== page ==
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Chapter 8: God Is Existence Itself

Mind cannot conceive of the indefinable, because mind requires definitions, clear-cut boundaries. That is why God, existence, cannot be understood by the mind.

God is the indefinable. Because we use the pronoun he for a person, we use he for God. But “he” is not correct, because by calling God he, he becomes a person. Still, there is no other way. If we call God it, it may seem better, but since we call things it, God also becomes a thing. Our language is not meant to express the indefinable, so the best we can do is use “he.” But he is not a person at all: he is a no-person, a non-ego. You cannot make him responsible.

If you say that something is bad - that there is evil or there is want - you are saying it to no one. No reply will be given to you from the universe, because as far as existence itself is concerned there is no evil. Evil depends on our attitudes; it depends on our moralistic definitions. For example, you may call someone ugly, but there is no ugliness in existence itself because there is no beauty. The distinction is human, it is not existential. You have made the definition: you have defined something as beauty and something else as ugliness. You have made the distinction and then you ask, “Why has God made ugliness?”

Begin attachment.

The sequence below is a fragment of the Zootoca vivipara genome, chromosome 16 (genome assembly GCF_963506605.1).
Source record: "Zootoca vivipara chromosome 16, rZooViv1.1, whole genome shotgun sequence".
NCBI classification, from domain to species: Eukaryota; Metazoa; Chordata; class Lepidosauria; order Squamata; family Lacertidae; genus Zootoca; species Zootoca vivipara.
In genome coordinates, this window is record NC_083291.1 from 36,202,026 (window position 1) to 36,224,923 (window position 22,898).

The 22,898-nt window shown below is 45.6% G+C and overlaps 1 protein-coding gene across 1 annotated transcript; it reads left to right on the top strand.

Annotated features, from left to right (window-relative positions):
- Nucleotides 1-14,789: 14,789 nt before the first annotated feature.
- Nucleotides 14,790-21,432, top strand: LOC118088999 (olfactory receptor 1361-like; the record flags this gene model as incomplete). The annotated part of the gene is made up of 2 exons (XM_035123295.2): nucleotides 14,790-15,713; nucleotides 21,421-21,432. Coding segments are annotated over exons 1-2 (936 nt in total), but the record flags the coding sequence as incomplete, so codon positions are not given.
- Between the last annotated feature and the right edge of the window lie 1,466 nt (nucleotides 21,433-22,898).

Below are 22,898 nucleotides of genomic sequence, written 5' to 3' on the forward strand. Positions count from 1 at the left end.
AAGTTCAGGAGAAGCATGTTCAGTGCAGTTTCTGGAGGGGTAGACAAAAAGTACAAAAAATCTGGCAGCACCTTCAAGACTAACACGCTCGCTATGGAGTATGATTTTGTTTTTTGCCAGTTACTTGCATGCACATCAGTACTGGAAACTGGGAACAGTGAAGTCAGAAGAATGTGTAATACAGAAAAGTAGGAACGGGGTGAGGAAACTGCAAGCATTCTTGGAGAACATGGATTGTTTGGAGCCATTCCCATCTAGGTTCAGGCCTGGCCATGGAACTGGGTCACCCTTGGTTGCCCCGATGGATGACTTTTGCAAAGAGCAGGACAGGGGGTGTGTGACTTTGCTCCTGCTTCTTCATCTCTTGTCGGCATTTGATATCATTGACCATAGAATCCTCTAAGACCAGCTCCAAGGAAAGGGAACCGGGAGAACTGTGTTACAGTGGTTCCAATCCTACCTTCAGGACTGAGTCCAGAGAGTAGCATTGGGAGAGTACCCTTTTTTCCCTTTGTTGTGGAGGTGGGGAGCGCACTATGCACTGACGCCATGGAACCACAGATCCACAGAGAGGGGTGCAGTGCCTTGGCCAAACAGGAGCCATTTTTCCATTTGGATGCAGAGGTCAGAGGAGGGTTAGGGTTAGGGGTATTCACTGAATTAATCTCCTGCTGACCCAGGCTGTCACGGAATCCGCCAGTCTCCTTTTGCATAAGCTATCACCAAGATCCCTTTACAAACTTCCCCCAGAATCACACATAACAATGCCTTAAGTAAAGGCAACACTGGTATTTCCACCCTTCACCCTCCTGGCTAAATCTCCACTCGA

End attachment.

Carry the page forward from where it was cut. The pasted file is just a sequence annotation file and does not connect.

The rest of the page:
There is no way to decide what is good and what is bad. If there were no human beings on earth, would there be anything good or bad? There would be no good and no bad because goodness and badness are human distinctions, mental distinctions. If there were no human beings on earth would there be any flower that was ugly or any flower that was beautiful? There would only be flowers flowering; the distinction would not be there.

You say “this is evil” and “that is good.” But if, for example, Adolf Hitler’s mother had killed him during his childhood, would it have been good or bad? She would have been a criminal and they would have punished her for it. But now, looking back, we can say that it would have been a most moral act: by killing her child she could have saved the whole world.

No one can know the future. For us, every act is an incomplete act, every act is a fragment. We don’t know the whole so we cannot pronounce judgment on it.

It is just like a page torn from a novel - how can you make any judgment about the novel by reading just one page? You don’t know anything about the novel. This is just a fragment - it has no beginning or end. You will say, “I would like to read the whole story first. Nothing can be said about it otherwise. This page is not enough.”

Words such as good and bad are just expedient, utilitarian; they are not existential. We cannot exist without classifying things as either good or bad because otherwise society would be impossible.

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